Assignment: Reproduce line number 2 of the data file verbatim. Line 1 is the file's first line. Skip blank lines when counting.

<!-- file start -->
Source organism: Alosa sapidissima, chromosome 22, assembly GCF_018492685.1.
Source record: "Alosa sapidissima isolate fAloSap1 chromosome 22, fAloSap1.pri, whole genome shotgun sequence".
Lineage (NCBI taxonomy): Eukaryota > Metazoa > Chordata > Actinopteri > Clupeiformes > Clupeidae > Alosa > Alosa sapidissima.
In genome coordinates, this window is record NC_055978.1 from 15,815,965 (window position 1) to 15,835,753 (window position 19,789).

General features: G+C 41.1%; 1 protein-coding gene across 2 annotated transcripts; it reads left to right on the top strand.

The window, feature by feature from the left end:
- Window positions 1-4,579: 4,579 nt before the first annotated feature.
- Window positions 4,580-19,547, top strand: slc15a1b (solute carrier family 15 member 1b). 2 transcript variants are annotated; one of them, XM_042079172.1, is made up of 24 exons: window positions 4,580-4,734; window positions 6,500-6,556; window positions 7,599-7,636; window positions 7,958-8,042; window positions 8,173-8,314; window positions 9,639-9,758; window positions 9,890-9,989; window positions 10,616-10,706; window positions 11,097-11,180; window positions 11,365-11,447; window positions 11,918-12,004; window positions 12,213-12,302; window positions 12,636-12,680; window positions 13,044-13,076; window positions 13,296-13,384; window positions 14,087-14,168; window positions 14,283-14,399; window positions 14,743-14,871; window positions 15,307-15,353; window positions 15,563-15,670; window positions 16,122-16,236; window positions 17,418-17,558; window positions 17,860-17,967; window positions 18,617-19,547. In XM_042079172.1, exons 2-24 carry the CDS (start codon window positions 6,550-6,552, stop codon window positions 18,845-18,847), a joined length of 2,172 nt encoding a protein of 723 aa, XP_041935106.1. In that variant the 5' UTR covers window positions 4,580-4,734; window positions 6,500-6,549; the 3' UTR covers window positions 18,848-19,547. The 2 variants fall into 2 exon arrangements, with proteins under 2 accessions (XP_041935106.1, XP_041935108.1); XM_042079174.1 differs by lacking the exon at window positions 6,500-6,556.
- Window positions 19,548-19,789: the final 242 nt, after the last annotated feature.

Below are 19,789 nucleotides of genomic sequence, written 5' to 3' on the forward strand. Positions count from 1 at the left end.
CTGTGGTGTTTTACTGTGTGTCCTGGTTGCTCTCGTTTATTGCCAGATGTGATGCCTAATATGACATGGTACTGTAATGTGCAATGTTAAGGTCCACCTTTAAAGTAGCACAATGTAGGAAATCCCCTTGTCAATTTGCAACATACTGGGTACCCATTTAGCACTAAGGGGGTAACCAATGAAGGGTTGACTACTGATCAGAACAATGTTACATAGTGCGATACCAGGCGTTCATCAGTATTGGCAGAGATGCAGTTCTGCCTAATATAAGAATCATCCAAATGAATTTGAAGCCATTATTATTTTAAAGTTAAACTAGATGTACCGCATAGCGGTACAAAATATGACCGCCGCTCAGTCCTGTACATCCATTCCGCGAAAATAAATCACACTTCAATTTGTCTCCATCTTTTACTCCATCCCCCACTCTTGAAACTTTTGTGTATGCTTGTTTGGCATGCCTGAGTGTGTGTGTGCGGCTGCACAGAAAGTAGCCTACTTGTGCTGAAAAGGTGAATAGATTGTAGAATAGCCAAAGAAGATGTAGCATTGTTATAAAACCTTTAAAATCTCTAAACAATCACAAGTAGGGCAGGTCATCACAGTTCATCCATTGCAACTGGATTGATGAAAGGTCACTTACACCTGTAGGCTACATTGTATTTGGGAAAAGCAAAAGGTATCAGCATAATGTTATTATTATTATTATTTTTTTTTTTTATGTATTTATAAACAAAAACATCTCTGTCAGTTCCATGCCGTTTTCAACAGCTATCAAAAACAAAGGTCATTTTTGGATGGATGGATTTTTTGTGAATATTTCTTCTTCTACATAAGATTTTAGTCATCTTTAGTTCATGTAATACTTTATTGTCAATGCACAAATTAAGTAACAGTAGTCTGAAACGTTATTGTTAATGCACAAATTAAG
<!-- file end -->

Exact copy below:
Source record: "Alosa sapidissima isolate fAloSap1 chromosome 22, fAloSap1.pri, whole genome shotgun sequence".